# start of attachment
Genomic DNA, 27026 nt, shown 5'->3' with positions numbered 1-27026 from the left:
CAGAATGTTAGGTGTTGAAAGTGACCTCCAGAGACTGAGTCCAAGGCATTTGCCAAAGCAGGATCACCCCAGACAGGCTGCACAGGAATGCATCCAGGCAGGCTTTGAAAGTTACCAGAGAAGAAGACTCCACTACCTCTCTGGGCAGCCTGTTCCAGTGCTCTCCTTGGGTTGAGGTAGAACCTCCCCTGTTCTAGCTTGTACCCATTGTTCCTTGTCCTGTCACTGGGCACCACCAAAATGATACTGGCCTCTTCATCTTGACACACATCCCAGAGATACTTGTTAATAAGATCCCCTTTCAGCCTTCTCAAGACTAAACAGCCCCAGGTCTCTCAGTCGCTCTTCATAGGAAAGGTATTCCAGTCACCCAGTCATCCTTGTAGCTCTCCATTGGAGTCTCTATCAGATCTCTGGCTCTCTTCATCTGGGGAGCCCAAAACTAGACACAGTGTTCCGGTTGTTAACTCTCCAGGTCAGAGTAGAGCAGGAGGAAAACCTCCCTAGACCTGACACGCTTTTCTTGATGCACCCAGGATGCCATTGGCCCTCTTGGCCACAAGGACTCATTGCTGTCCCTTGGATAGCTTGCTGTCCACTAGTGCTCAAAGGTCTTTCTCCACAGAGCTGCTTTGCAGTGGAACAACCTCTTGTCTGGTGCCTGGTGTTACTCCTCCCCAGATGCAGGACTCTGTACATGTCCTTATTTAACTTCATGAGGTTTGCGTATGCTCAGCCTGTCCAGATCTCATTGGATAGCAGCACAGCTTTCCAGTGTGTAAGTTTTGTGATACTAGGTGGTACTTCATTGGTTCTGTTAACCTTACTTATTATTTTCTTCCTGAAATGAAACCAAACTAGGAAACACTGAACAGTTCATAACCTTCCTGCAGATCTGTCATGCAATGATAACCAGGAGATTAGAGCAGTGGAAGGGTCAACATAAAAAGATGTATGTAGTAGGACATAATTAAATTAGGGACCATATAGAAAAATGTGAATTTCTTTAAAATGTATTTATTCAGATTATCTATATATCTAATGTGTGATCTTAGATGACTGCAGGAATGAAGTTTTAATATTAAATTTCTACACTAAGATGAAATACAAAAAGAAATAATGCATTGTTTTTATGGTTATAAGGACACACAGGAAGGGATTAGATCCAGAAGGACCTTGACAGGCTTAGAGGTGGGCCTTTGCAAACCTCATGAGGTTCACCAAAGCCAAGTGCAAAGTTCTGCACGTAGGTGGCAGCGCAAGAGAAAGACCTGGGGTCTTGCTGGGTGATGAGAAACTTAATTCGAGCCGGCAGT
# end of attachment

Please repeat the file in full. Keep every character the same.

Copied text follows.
Genomic DNA, 27026 nt, shown 5'->3' with positions numbered 1-27026 from the left:
CAGAATGTTAGGTGTTGAAAGTGACCTCCAGAGACTGAGTCCAAGGCATTTGCCAAAGCAGGATCACCCCAGACAGGCTGCACAGGAATGCATCCAGGCAGGCTTTGAAAGTTACCAGAGAAGAAGACTCCACTACCTCTCTGGGCAGCCTGTTCCAGTGCTCTCCTTGGGTTGAGGTAGAACCTCCCCTGTTCTAGCTTGTACCCATTGTTCCTTGTCCTGTCACTGGGCACCACCAAAATGATACTGGCCTCTTCATCTTGACACACATCCCAGAGATACTTGTTAATAAGATCCCCTTTCAGCCTTCTCAAGACTAAACAGCCCCAGGTCTCTCAGTCGCTCTTCATAGGAAAGGTATTCCAGTCACCCAGTCATCCTTGTAGCTCTCCATTGGAGTCTCTATCAGATCTCTGGCTCTCTTCATCTGGGGAGCCCAAAACTAGACACAGTGTTCCGGTTGTTAACTCTCCAGGTCAGAGTAGAGCAGGAGGAAAACCTCCCTAGACCTGACACGCTTTTCTTGATGCACCCAGGATGCCATTGGCCCTCTTGGCCACAAGGACTCATTGCTGTCCCTTGGATAGCTTGCTGTCCACTAGTGCTCAAAGGTCTTTCTCCACAGAGCTGCTTTGCAGTGGAACAACCTCTTGTCTGGTGCCTGGTGTTACTCCTCCCCAGATGCAGGACTCTGTACATGTCCTTATTTAACTTCATGAGGTTTGCGTATGCTCAGCCTGTCCAGATCTCATTGGATAGCAGCACAGCTTTCCAGTGTGTAAGTTTTGTGATACTAGGTGGTACTTCATTGGTTCTGTTAACCTTACTTATTATTTTCTTCCTGAAATGAAACCAAACTAGGAAACACTGAACAGTTCATAACCTTCCTGCAGATCTGTCATGCAATGATAACCAGGAGATTAGAGCAGTGGAAGGGTCAACATAAAAAGATGTATGTAGTAGGACATAATTAAATTAGGGACCATATAGAAAAATGTGAATTTCTTTAAAATGTATTTATTCAGATTATCTATATATCTAATGTGTGATCTTAGATGACTGCAGGAATGAAGTTTTAATATTAAATTTCTACACTAAGATGAAATACAAAAAGAAATAATGCATTGTTTTTATGGTTATAAGGACACACAGGAAGGGATTAGATCCAGAAGGACCTTGACAGGCTTAGAGGTGGGCCTTTGCAAACCTCATGAGGTTCACCAAAGCCAAGTGCAAAGTTCTGCACGTAGGTGGCAGCGCAAGAGAAAGACCTGGGGTCTTGCTGGGTGATGAGAAACTTAATTCGAGCCGGCAGT